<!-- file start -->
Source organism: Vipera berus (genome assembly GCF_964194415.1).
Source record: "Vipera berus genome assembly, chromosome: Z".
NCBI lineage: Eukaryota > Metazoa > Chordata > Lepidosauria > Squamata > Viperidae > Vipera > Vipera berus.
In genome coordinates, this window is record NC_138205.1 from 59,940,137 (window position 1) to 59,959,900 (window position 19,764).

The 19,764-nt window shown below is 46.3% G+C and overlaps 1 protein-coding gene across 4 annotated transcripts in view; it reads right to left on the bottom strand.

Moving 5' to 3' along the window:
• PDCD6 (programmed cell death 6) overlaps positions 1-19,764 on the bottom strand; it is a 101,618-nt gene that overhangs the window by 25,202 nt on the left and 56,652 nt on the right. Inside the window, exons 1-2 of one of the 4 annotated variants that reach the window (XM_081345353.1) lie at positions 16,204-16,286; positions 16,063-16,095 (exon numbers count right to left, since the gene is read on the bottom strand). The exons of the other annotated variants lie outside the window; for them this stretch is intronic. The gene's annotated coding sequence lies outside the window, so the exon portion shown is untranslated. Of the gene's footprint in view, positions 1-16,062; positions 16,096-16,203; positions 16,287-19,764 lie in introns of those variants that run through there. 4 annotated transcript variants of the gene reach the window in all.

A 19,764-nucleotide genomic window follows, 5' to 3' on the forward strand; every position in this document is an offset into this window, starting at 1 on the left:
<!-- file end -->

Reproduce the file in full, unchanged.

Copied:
Source organism: Vipera berus (genome assembly GCF_964194415.1).
Source record: "Vipera berus genome assembly, chromosome: Z".
NCBI lineage: Eukaryota > Metazoa > Chordata > Lepidosauria > Squamata > Viperidae > Vipera > Vipera berus.
In genome coordinates, this window is record NC_138205.1 from 59,940,137 (window position 1) to 59,959,900 (window position 19,764).

The 19,764-nt window shown below is 46.3% G+C and overlaps 1 protein-coding gene across 4 annotated transcripts in view; it reads right to left on the bottom strand.

Moving 5' to 3' along the window:
• PDCD6 (programmed cell death 6) overlaps positions 1-19,764 on the bottom strand; it is a 101,618-nt gene that overhangs the window by 25,202 nt on the left and 56,652 nt on the right. Inside the window, exons 1-2 of one of the 4 annotated variants that reach the window (XM_081345353.1) lie at positions 16,204-16,286; positions 16,063-16,095 (exon numbers count right to left, since the gene is read on the bottom strand). The exons of the other annotated variants lie outside the window; for them this stretch is intronic. The gene's annotated coding sequence lies outside the window, so the exon portion shown is untranslated. Of the gene's footprint in view, positions 1-16,062; positions 16,096-16,203; positions 16,287-19,764 lie in introns of those variants that run through there. 4 annotated transcript variants of the gene reach the window in all.

A 19,764-nucleotide genomic window follows, 5' to 3' on the forward strand; every position in this document is an offset into this window, starting at 1 on the left: